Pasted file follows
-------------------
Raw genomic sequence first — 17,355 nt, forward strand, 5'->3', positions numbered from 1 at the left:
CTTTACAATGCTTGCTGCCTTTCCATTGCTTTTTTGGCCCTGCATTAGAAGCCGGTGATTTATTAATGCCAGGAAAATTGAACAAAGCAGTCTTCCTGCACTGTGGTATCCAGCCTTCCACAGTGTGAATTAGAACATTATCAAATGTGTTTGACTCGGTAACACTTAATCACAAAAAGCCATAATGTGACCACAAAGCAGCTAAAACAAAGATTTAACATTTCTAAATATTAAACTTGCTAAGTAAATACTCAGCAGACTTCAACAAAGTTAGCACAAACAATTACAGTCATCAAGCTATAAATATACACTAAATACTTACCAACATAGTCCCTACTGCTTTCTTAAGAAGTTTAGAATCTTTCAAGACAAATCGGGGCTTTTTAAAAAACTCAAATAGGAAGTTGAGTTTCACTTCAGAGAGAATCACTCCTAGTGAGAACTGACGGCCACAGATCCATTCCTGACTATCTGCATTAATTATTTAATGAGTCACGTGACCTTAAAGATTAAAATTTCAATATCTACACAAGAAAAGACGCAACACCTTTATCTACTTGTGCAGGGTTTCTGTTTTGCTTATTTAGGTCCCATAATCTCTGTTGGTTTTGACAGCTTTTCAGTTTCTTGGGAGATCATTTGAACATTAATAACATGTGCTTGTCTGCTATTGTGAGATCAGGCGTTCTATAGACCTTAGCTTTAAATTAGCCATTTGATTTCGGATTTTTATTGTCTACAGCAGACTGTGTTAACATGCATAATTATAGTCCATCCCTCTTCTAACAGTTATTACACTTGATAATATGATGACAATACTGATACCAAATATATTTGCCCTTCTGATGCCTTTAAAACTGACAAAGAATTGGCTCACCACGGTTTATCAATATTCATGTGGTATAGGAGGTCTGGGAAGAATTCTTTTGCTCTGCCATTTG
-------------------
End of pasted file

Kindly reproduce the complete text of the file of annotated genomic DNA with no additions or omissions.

Raw genomic sequence first — 17,355 nt, forward strand, 5'->3', positions numbered from 1 at the left:
CTTTACAATGCTTGCTGCCTTTCCATTGCTTTTTTGGCCCTGCATTAGAAGCCGGTGATTTATTAATGCCAGGAAAATTGAACAAAGCAGTCTTCCTGCACTGTGGTATCCAGCCTTCCACAGTGTGAATTAGAACATTATCAAATGTGTTTGACTCGGTAACACTTAATCACAAAAAGCCATAATGTGACCACAAAGCAGCTAAAACAAAGATTTAACATTTCTAAATATTAAACTTGCTAAGTAAATACTCAGCAGACTTCAACAAAGTTAGCACAAACAATTACAGTCATCAAGCTATAAATATACACTAAATACTTACCAACATAGTCCCTACTGCTTTCTTAAGAAGTTTAGAATCTTTCAAGACAAATCGGGGCTTTTTAAAAAACTCAAATAGGAAGTTGAGTTTCACTTCAGAGAGAATCACTCCTAGTGAGAACTGACGGCCACAGATCCATTCCTGACTATCTGCATTAATTATTTAATGAGTCACGTGACCTTAAAGATTAAAATTTCAATATCTACACAAGAAAAGACGCAACACCTTTATCTACTTGTGCAGGGTTTCTGTTTTGCTTATTTAGGTCCCATAATCTCTGTTGGTTTTGACAGCTTTTCAGTTTCTTGGGAGATCATTTGAACATTAATAACATGTGCTTGTCTGCTATTGTGAGATCAGGCGTTCTATAGACCTTAGCTTTAAATTAGCCATTTGATTTCGGATTTTTATTGTCTACAGCAGACTGTGTTAACATGCATAATTATAGTCCATCCCTCTTCTAACAGTTATTACACTTGATAATATGATGACAATACTGATACCAAATATATTTGCCCTTCTGATGCCTTTAAAACTGACAAAGAATTGGCTCACCACGGTTTATCAATATTCATGTGGTATAGGAGGTCTGGGAAGAATTCTTTTGCTCTGCCATTTG